A view of a National Assembly meeting. (Source: Vietnam News Agency)
Vietnam and 11 other countries finalized the TPP negotiations in Atlanta on October 5, paving the way for the U.S.-lead deal to be signed in January 2016, but the agreement will not be effective until the parliament of each member nation approves it.
Under the Vietnamese legislation, the government can sign international accords after having collected opinions from other organisms. As such, the government will submit the TPP to the state president and the National Assembly decides whether to ratify it after the president forwards it.
Sharing the same view, Bao Viet Securities Company said in a macro report released on October 8 that the TPP can hardly be endorsed by parliaments of the 12 member countries by the second quarter of 2016.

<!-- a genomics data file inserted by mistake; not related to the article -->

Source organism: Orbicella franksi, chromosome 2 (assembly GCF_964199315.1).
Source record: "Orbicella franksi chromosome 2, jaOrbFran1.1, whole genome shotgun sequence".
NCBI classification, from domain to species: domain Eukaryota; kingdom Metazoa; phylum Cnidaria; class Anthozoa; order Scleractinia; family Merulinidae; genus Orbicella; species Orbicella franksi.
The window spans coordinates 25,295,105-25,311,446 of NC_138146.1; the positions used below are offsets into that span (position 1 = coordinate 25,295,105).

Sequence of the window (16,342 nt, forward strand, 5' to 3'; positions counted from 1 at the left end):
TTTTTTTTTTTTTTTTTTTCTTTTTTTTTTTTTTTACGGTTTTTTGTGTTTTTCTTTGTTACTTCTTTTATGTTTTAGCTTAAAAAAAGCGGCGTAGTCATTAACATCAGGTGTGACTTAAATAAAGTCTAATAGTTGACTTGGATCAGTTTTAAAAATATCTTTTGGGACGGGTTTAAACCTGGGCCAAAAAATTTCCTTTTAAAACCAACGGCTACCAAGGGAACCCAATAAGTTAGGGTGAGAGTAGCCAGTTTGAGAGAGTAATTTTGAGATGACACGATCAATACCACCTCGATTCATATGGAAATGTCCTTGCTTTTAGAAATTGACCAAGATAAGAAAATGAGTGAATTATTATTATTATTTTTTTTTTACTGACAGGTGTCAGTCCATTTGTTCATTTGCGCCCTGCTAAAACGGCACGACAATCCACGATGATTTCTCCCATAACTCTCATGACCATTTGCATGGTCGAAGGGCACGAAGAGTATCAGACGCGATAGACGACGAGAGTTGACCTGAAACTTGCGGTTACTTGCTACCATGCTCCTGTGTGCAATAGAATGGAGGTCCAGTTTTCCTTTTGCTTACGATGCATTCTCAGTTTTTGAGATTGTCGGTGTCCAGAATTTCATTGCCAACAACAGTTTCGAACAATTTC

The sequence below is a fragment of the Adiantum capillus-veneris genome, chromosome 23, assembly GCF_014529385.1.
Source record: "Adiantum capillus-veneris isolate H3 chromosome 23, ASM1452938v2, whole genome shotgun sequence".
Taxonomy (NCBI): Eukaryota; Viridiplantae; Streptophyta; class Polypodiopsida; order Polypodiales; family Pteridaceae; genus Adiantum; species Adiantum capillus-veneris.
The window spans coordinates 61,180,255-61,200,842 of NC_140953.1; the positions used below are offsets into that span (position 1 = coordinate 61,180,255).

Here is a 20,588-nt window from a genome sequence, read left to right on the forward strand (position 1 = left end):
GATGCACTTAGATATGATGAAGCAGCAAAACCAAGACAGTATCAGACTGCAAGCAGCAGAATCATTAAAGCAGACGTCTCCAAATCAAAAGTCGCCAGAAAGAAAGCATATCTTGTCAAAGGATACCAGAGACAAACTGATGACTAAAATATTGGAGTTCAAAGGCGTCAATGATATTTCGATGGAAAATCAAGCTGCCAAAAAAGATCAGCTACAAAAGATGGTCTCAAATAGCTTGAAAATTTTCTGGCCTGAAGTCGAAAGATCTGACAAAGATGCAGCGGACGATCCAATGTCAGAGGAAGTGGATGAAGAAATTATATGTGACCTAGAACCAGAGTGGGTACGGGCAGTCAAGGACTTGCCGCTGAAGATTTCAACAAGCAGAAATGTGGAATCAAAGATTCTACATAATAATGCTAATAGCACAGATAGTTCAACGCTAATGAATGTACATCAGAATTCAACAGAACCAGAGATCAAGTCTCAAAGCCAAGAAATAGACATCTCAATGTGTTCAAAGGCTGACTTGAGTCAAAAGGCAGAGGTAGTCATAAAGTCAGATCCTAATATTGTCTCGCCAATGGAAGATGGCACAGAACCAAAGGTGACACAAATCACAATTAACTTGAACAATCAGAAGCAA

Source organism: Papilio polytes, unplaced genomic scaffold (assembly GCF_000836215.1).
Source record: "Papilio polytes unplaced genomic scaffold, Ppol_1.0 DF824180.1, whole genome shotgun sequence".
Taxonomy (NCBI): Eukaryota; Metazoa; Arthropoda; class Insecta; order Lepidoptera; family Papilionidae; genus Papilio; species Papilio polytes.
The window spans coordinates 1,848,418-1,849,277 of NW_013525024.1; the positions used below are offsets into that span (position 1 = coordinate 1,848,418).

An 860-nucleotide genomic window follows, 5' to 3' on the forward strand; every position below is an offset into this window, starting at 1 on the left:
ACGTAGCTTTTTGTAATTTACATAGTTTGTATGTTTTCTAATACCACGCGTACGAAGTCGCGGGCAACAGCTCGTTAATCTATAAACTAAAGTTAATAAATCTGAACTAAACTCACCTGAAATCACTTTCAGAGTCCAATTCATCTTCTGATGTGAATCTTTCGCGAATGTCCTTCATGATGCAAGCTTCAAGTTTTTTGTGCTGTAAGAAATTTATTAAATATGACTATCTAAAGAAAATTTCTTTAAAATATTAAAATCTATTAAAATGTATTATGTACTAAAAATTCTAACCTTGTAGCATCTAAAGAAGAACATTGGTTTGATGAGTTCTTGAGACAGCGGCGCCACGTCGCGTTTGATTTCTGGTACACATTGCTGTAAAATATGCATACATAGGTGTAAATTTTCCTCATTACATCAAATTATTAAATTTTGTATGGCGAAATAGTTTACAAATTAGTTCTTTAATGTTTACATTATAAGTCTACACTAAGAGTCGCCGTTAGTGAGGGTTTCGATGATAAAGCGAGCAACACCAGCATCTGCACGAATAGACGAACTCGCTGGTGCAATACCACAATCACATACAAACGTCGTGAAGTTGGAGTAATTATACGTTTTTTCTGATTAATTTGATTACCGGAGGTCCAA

“The TPP is a mega-regional accord encompassing 40% of global GDP and providing for significant liberalization. Covering trade-related aspects of industry, agriculture, services and investment, as well as environmental and labor issues, the accord will open markets and provide an enhanced rules-based framework for the conduct of trade, reducing red tape and uncertainty. It is a living accord able to handle new issues and open to new members. But first, it must be ratified by the 12”, HSBC said in a flash report.
Vietnam is reckoned to be the greatest beneficiary from TPP. Its exports will be 28.4% higher in by 2025 than without TPP, and Vietnam’s GDP would be 10.5% higher, according to economic models.